8.4 The strategy of the counsel for the defendants/respondents is to pin down the plaintiff to the remedy under Order XXI Rule 95 CPC and to the one year period of limitation under Article 134 of the Limitation Act. This relates to item 2. This is the first part. The second part relates to items 1 and 3, and here again his strategy is founded on a point of limitation, but it is different from the one he projected for defending the claim regarding item 2. Of them his approach to item 2 is significant, and this has engaged this court more as will be seen in the subsequent paragraphs.

8.5 What the counsel for the respondent has managed to achieve is to shift the narrative from a consideration of the substantial questions raised to the more fundamental question on the maintainability of the suit under Sec.47 CPC.

Maintainability of the Suit – Item 2:

9. Here, the contention of the learned counsel is founded on an interpretation of Explanation II of Sec.47 CPC along with Sec.47(1) consequences. Sec.47 reads:

"Sec.47. Questions to be determined by the Court executing decree.

1. All questions arising between the parties to the suit in which the decree was passed, or their representatives, and relating to the execution, discharge or satisfaction of the decree, shall be determined by the Court executing the decree and not by a separate suit.

2. ..........

3. Where a question arises as to whether any person is or is not the representative of a party, such question shall, for the purposes of this section, be determined by the Court.

Explanation 1. For the purposes of this section, a plaintiff whose suit has been dismissed and a defendant against whom a suit has been dismissed are parties to the suit.

Explanation II

(a) For the purposes of this section, a purchaser of property at a sale in execution of a decree shall be deemed to be a party to the suit in which the decree is passed; and

(b) all questions relating to the delivery of possession of such property to such purchaser or his representative shall be deemed to be questions relating to the execution, discharge or satisfaction of the decree within the meaning of this section."

The argument of the respondents’ counsel is that as per Explanation II(a) to Sec.47 CPC, an auction purchaser is deemed to be a party to the suit, and in terms of Explanation II(b)as inserted by CPC(Amendment)Act,1976, all questions pertaining to the delivery of property shall have to be treated as questions relating to execution, discharge or satisfaction of the decree. Its implication is that inasmuch as a suit for possession based on the title of the auction-purchaser is an aspect relating to delivery of property, and since Explanation II(b)has brought all the questions relating to delivery of property as those involved in the execution of a decree, it will necessarily imply that an auction purchaser does not have a choice to obtain possession other than the course provided under Order XXI Rule 95 CPC. In other words, if the auction purchaser is interested in obtaining possession, then the clock will start ticking for him when the sale becomes absolute under Order XXI Rule 92, and the auction-purchaser must have to invoke it within one year there from as stipulated in Article 134 of the Limitation Act. Since a specific provision is made for delivering the property to an auction purchaser, and since the Code has authorised the Court that executes a decree to deal with all the issues that might arise in the process as an aspect of execution of decree, Sec.47 and Order XXI Rule 95 combo will be the only option under which an auction purchaser might have to seek possession. And, it thus impliedly bars the auction purchaser's right to resort to common law remedy of instituting a suit for recovery of possession.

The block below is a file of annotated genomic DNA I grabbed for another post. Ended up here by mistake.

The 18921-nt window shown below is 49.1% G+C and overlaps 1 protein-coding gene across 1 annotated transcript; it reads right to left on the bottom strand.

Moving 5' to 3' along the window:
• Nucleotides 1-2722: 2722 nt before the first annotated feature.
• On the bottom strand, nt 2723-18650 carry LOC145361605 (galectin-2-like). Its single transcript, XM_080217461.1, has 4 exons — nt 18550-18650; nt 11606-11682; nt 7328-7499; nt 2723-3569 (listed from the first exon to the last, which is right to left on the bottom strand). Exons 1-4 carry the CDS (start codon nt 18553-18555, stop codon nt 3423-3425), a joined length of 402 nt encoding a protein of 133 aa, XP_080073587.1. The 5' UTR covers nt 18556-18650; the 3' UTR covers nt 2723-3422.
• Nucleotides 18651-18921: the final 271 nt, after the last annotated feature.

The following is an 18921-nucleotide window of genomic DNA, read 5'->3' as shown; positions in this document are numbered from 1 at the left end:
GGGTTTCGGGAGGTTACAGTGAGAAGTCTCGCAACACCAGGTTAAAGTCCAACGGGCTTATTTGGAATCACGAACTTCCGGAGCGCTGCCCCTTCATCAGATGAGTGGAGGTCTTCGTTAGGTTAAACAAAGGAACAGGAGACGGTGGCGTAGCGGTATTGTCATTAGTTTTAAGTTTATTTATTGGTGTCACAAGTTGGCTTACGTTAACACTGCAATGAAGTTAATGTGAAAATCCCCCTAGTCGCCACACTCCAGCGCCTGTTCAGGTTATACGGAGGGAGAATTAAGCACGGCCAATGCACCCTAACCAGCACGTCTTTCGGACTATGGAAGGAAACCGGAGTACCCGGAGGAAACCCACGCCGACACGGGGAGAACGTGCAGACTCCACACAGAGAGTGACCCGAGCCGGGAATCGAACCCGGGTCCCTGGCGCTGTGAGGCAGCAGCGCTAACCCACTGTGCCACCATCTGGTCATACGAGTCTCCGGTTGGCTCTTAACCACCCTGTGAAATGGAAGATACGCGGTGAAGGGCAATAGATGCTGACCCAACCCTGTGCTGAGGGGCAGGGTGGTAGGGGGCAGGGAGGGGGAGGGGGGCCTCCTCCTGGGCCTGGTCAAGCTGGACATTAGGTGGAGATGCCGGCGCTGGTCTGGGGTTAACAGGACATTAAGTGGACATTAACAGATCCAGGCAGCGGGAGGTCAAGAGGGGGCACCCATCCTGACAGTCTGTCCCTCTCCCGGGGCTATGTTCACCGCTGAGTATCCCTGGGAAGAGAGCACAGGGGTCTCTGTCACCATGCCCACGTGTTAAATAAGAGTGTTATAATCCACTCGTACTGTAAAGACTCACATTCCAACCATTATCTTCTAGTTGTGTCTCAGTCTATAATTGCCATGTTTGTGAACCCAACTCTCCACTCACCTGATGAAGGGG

10. Notwithstanding the plethora authorities to the contrary, many of them pronounced post 1976 amendment to CPC (to which reference would be made shortly), the learned counsel would argue that a decision is yet to be rendered based solely on an interpretation of the very expressions which the legislature has used in Explanation II(b). The learned counsel now exhorts this Court to delve into what this Court considers as no longer res integra. A question is raised and the point is argued, and here the learned counsel appears to have a point for consideration. This Court therefore, cannot shy away from addressing the question posed to it.

11. If the strategy of the respondents’ counsel is dissected, it all revolves around the difference between Article 134 and Article 65 of the Limitation Act. This can be explained:

* Jurisprudentially, the right to possession and right to be in possession is an inalienable aspect of ownership. Necessarily the auction-purchaser is entitled to be in possession. As any owner of an immovable property, he will have the right to institute a suit for possession. But the Code makes a provision under Order XXI Rule 95 for him to take possession through the Execution Court. Whereas a suit for recovery of possession based on title can be laid any time but subject to Article 65 of the Limitation Act, an application for seeking delivery under Order XXI Rule 95 CPC has to be filed within one year from the date of sale under Article 134 of the Limitation Act. (As regards the terminus quo for invoking Order XXI Rule 95, question arose as to whether it is the date of confirmation of sale or the date on which the sale certificate was issued. In United Finance Corporation Vs M.S.M.Haneefa [(2017) 3 SCC 123], the Hon'ble Supreme Court had considered its earlier judgements and held that the sale becomes absolute on termination of proceedings initiated to set aside the order of confirmation of sale under Order XXI Rule 92(1) CPC, and it left open the issue as to whether the issuance of sale certificate is sine qua non for invoking Order XXI Rule 95 CPC. Contextually, this issue is be sides the point here, since the plaintiff had made his earlier attempt to take delivery by invoking Order XXI Rule 95 CPC beyond one year from both the dates).